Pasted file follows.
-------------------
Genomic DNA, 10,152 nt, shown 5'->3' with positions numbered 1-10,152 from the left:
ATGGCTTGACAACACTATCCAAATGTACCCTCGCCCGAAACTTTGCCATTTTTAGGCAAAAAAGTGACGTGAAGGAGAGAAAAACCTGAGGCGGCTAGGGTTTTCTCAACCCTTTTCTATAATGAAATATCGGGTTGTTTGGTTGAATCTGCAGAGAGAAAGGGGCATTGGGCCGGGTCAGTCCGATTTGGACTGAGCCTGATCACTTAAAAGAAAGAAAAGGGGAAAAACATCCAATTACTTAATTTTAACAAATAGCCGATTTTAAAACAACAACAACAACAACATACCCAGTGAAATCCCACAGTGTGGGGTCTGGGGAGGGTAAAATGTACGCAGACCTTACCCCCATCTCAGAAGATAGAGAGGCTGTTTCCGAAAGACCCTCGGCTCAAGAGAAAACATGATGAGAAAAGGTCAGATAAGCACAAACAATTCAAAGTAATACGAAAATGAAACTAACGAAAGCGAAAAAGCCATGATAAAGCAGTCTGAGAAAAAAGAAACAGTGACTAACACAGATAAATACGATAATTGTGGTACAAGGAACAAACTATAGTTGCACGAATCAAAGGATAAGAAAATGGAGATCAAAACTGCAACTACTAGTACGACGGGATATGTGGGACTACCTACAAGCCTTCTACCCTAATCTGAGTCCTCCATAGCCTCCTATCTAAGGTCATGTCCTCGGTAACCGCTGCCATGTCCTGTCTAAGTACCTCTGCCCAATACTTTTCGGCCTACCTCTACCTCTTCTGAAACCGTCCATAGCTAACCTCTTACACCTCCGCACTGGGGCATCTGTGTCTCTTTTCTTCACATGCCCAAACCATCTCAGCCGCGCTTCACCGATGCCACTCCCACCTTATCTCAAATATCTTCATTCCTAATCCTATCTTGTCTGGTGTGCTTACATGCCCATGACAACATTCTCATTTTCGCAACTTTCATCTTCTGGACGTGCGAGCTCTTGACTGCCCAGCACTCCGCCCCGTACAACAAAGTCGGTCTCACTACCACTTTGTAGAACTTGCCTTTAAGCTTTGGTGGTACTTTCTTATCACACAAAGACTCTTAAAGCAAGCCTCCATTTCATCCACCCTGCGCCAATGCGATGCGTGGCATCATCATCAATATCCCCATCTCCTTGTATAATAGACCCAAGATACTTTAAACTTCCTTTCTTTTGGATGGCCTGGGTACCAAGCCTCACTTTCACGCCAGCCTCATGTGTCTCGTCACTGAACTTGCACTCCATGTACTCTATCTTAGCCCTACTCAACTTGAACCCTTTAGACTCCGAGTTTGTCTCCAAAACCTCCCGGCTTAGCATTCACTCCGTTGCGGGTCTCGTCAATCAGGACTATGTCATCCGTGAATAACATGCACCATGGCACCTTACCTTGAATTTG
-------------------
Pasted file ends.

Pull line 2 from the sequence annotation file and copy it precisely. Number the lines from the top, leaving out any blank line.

ATGGCTTGACAACACTATCCAAATGTACCCTCGCCCGAAACTTTGCCATTTTTAGGCAAAAAAGTGACGTGAAGGAGAGAAAAACCTGAGGCGGCTAGGGTTTTCTCAACCCTTTTCTATAATGAAATATCGGGTTGTTTGGTTGAATCTGCAGAGAGAAAGGGGCATTGGGCCGGGTCAGTCCGATTTGGACTGAGCCTGATCACTTAAAAGAAAGAAAAGGGGAAAAACATCCAATTACTTAATTTTAACAAATAGCCGATTTTAAAACAACAACAACAACAACATACCCAGTGAAATCCCACAGTGTGGGGTCTGGGGAGGGTAAAATGTACGCAGACCTTACCCCCATCTCAGAAGATAGAGAGGCTGTTTCCGAAAGACCCTCGGCTCAAGAGAAAACATGATGAGAAAAGGTCAGATAAGCACAAACAATTCAAAGTAATACGAAAATGAAACTAACGAAAGCGAAAAAGCCATGATAAAGCAGTCTGAGAAAAAAGAAACAGTGACTAACACAGATAAATACGATAATTGTGGTACAAGGAACAAACTATAGTTGCACGAATCAAAGGATAAGAAAATGGAGATCAAAACTGCAACTACTAGTACGACGGGATATGTGGGACTACCTACAAGCCTTCTACCCTAATCTGAGTCCTCCATAGCCTCCTATCTAAGGTCATGTCCTCGGTAACCGCTGCCATGTCCTGTCTAAGTACCTCTGCCCAATACTTTTCGGCCTACCTCTACCTCTTCTGAAACCGTCCATAGCTAACCTCTTACACCTCCGCACTGGGGCATCTGTGTCTCTTTTCTTCACATGCCCAAACCATCTCAGCCGCGCTTCACCGATGCCACTCCCACCTTATCTCAAATATCTTCATTCCTAATCCTATCTTGTCTGGTGTGCTTACATGCCCATGACAACATTCTCATTTTCGCAACTTTCATCTTCTGGACGTGCGAGCTCTTGACTGCCCAGCACTCCGCCCCGTACAACAAAGTCGGTCTCACTACCACTTTGTAGAACTTGCCTTTAAGCTTTGGTGGTACTTTCTTATCACACAAAGACTCTTAAAGCAAGCCTCCATTTCATCCACCCTGCGCCAATGCGATGCGTGGCATCATCATCAATATCCCCATCTCCTTGTATAATAGACCCAAGATACTTTAAACTTCCTTTCTTTTGGATGGCCTGGGTACCAAGCCTCACTTTCACGCCAGCCTCATGTGTCTCGTCACTGAACTTGCACTCCATGTACTCTATCTTAGCCCTACTCAACTTGAACCCTTTAGACTCCGAGTTTGTCTCCAAAACCTCCCGGCTTAGCATTCACTCCGTTGCGGGTCTCGTCAATCAGGACTATGTCATCCGTGAATAACATGCACCATGGCACCTTACCTTGAATTTG